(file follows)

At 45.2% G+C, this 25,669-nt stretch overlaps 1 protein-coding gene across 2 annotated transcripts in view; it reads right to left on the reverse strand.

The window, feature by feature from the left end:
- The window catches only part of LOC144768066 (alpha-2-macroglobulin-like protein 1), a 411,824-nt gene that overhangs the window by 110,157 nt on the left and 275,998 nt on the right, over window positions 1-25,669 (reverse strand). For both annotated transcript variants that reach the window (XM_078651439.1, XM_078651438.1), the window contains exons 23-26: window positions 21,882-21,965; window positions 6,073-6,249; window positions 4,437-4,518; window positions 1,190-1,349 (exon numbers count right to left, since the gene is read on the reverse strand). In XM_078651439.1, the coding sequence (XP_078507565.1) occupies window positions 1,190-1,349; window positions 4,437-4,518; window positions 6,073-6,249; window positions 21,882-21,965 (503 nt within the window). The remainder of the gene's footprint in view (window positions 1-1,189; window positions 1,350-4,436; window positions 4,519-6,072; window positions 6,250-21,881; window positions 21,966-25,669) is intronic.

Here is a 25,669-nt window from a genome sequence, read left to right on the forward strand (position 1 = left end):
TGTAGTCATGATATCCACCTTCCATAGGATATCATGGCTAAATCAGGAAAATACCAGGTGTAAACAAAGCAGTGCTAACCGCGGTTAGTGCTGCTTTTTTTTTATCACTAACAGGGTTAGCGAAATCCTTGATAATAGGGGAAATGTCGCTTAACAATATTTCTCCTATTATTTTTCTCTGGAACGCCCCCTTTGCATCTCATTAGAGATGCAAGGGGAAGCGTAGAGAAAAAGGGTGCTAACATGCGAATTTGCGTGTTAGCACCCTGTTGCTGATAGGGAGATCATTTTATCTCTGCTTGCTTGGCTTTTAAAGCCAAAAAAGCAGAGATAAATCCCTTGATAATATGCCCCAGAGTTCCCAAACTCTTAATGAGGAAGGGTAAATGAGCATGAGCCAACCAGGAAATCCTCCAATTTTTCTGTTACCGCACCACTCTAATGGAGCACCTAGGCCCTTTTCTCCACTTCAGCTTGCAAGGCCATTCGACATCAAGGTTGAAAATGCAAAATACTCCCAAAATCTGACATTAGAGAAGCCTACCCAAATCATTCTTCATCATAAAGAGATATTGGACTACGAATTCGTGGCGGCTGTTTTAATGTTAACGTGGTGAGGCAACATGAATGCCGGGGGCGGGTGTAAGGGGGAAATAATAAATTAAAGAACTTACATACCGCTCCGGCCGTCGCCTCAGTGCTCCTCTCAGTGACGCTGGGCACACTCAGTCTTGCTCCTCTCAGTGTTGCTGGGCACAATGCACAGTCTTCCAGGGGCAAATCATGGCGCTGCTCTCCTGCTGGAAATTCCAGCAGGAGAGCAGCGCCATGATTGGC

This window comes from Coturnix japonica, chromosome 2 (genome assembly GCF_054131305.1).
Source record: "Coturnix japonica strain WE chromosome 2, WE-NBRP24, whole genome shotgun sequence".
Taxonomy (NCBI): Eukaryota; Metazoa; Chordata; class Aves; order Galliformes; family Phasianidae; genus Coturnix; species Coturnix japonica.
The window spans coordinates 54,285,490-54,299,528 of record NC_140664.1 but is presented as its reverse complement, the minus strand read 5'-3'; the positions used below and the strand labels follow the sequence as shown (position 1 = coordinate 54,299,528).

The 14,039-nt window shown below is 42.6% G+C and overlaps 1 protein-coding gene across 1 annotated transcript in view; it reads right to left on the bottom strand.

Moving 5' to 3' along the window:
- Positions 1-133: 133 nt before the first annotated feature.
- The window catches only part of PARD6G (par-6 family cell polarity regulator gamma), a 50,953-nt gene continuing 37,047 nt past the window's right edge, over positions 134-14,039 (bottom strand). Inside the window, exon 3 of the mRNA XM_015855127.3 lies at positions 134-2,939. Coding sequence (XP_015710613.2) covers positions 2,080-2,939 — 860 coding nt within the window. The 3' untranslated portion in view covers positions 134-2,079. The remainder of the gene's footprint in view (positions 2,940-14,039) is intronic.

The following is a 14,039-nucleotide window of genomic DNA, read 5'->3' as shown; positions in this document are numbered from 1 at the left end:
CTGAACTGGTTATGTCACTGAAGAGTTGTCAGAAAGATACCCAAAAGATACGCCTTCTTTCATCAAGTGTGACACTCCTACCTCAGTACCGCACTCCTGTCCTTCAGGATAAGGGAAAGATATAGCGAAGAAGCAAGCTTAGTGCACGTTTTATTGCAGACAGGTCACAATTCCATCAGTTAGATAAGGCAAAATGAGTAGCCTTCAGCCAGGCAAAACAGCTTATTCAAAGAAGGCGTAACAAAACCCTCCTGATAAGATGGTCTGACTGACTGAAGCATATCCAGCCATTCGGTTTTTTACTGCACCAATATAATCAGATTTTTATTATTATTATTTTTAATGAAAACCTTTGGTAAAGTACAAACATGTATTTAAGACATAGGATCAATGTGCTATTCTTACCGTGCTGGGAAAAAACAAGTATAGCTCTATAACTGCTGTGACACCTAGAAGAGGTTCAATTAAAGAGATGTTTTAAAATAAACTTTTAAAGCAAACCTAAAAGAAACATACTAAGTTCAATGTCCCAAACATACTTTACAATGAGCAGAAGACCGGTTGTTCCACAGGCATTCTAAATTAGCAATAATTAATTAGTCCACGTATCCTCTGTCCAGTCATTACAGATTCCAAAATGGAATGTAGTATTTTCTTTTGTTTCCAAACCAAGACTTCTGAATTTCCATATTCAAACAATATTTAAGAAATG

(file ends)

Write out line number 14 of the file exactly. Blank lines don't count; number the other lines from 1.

The following is a 14,039-nucleotide window of genomic DNA, read 5'->3' as shown; positions in this document are numbered from 1 at the left end: